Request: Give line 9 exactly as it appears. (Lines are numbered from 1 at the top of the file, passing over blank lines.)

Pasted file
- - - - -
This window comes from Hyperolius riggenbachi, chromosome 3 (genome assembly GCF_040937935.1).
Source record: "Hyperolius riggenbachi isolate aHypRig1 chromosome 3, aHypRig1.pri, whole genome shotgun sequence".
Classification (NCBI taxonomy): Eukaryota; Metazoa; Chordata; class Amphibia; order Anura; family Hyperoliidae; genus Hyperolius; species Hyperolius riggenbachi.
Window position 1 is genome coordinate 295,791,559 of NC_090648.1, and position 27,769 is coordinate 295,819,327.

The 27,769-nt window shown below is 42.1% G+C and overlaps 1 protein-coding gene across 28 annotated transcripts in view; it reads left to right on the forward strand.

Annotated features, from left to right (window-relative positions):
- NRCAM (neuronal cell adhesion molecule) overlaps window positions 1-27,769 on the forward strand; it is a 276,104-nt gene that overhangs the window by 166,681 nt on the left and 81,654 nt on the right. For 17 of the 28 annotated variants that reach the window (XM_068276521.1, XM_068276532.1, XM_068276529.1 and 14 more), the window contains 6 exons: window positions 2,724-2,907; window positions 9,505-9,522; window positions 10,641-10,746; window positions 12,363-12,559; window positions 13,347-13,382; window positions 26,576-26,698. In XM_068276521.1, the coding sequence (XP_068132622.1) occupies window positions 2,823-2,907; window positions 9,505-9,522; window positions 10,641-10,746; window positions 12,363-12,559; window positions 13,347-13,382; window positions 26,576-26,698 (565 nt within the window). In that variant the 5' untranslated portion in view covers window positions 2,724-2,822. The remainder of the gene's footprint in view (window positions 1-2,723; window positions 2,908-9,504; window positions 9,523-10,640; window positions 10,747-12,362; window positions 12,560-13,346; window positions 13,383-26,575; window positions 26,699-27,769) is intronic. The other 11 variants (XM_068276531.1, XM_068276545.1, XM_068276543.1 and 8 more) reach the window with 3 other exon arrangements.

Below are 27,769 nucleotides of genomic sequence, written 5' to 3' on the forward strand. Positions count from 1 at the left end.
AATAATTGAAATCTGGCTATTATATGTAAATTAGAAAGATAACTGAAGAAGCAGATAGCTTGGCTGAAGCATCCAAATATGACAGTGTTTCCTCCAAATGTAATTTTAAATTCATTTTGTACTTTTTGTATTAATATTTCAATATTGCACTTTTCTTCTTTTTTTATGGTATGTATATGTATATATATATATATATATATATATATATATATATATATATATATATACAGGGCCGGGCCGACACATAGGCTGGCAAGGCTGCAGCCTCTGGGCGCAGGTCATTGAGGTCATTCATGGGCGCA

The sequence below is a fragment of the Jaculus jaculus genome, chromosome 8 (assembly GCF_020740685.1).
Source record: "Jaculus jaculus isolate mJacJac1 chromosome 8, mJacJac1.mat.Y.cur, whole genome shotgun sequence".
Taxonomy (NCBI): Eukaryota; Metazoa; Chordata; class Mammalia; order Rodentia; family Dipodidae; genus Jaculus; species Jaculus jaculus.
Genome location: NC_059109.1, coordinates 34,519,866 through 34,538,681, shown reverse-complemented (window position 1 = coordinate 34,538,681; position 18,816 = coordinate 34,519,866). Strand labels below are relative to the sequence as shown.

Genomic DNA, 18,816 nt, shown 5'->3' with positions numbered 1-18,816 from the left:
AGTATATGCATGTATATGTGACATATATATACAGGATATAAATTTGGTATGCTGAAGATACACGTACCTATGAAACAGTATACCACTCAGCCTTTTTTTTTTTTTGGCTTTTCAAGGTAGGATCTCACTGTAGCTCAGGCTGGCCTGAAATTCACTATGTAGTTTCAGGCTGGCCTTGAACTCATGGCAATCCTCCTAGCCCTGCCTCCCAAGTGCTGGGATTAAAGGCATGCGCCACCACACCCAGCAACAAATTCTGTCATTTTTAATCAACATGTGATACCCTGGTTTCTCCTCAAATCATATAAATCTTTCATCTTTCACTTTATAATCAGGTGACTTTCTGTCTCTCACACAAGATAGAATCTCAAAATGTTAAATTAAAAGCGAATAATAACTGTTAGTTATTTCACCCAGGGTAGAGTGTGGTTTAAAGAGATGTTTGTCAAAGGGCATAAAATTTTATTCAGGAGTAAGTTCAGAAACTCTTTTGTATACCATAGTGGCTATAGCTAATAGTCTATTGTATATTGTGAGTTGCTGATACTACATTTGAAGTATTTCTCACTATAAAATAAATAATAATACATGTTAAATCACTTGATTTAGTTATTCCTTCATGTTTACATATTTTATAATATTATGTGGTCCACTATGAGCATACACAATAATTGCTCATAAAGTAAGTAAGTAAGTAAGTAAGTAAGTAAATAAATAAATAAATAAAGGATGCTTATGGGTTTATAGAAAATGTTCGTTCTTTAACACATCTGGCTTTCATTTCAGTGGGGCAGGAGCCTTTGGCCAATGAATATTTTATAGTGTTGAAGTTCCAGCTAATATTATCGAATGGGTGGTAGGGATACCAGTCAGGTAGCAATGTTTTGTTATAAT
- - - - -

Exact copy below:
AATAATTGAAATCTGGCTATTATATGTAAATTAGAAAGATAACTGAAGAAGCAGATAGCTTGGCTGAAGCATCCAAATATGACAGTGTTTCCTCCAAATGTAATTTTAAATTCATTTTGTACTTTTTGTATTAATATTTCAATATTGCACTTTTCTTCTTTTTTTATGGTATGTATATGTATATATATATATATATATATATATATATATATATATATATATATATACAGGGCCGGGCCGACACATAGGCTGGCAAGGCTGCAGCCTCTGGGCGCAGGTCATTGAGGTCATTCATGGGCGCA